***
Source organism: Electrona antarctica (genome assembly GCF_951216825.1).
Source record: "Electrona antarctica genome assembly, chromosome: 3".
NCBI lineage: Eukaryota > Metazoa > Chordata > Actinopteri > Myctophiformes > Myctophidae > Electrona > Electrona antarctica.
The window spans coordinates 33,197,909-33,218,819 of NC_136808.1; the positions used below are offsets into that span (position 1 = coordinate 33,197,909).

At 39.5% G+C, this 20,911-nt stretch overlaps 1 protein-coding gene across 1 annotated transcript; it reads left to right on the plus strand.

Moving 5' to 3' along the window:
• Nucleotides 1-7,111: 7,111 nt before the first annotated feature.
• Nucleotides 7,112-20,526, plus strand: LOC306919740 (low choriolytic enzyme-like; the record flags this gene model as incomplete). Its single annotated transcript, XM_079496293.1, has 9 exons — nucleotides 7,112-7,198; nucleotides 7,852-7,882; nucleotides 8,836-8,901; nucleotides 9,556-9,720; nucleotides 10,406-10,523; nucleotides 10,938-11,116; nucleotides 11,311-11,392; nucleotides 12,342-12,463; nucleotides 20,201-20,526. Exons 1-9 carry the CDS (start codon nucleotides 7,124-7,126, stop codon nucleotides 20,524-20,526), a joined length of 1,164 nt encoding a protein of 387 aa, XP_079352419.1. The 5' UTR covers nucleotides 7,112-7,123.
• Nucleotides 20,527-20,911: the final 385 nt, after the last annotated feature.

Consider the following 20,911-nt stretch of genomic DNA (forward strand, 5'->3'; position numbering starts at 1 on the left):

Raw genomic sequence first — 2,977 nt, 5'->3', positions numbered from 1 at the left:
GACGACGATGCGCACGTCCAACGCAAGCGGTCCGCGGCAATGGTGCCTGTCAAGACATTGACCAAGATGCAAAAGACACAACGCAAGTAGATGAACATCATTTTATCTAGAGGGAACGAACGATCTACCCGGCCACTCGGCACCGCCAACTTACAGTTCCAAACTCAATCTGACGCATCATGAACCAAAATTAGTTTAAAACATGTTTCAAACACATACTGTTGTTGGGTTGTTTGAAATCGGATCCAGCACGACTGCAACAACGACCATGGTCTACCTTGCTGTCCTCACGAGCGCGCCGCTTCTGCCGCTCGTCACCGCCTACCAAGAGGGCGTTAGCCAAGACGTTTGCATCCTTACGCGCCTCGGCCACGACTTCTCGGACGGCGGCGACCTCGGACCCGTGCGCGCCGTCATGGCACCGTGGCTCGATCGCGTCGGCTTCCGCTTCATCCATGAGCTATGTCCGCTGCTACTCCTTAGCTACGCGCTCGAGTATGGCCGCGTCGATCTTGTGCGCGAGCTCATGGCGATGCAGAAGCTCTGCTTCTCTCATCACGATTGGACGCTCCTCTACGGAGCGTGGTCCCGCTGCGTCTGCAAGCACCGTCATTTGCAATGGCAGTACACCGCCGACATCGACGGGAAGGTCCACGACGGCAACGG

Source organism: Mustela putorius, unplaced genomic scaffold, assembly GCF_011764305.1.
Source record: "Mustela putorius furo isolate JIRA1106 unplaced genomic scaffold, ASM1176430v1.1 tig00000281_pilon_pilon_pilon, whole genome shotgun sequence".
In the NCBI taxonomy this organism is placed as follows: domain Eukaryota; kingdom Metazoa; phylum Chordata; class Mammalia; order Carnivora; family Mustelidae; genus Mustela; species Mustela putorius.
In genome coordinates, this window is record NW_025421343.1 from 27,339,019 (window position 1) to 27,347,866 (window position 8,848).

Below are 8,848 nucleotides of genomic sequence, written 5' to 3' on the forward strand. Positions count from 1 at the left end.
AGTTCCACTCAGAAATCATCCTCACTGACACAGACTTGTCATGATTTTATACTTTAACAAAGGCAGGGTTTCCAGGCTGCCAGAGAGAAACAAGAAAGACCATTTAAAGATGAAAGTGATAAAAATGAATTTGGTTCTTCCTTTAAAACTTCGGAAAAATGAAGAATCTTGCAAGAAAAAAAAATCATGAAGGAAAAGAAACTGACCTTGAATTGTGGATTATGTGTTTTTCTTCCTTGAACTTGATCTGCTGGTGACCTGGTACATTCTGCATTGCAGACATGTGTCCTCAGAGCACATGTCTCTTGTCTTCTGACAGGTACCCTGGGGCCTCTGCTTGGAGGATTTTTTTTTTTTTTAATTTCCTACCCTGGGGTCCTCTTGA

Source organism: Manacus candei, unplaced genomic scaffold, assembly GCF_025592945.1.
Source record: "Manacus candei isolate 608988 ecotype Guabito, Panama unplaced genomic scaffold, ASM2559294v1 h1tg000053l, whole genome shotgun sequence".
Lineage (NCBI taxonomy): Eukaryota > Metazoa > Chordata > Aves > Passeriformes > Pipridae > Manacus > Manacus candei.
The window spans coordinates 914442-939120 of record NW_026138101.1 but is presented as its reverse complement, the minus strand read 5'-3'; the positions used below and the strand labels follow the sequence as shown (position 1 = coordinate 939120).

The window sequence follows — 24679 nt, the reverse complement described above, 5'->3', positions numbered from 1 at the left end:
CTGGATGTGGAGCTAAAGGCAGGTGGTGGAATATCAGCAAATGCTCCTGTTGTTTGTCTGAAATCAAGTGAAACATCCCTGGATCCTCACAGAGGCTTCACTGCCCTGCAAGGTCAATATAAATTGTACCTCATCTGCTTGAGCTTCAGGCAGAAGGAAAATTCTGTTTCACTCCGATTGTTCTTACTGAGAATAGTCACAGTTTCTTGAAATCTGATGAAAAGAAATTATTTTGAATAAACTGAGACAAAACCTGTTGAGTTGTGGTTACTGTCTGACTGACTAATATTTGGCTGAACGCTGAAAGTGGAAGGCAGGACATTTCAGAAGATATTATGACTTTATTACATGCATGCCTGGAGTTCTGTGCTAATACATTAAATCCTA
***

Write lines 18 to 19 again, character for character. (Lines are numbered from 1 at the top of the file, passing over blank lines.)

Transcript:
AGTTCCACTCAGAAATCATCCTCACTGACACAGACTTGTCATGATTTTATACTTTAACAAAGGCAGGGTTTCCAGGCTGCCAGAGAGAAACAAGAAAGACCATTTAAAGATGAAAGTGATAAAAATGAATTTGGTTCTTCCTTTAAAACTTCGGAAAAATGAAGAATCTTGCAAGAAAAAAAAATCATGAAGGAAAAGAAACTGACCTTGAATTGTGGATTATGTGTTTTTCTTCCTTGAACTTGATCTGCTGGTGACCTGGTACATTCTGCATTGCAGACATGTGTCCTCAGAGCACATGTCTCTTGTCTTCTGACAGGTACCCTGGGGCCTCTGCTTGGAGGATTTTTTTTTTTTTTAATTTCCTACCCTGGGGTCCTCTTGA

Source organism: Manacus candei, unplaced genomic scaffold, assembly GCF_025592945.1.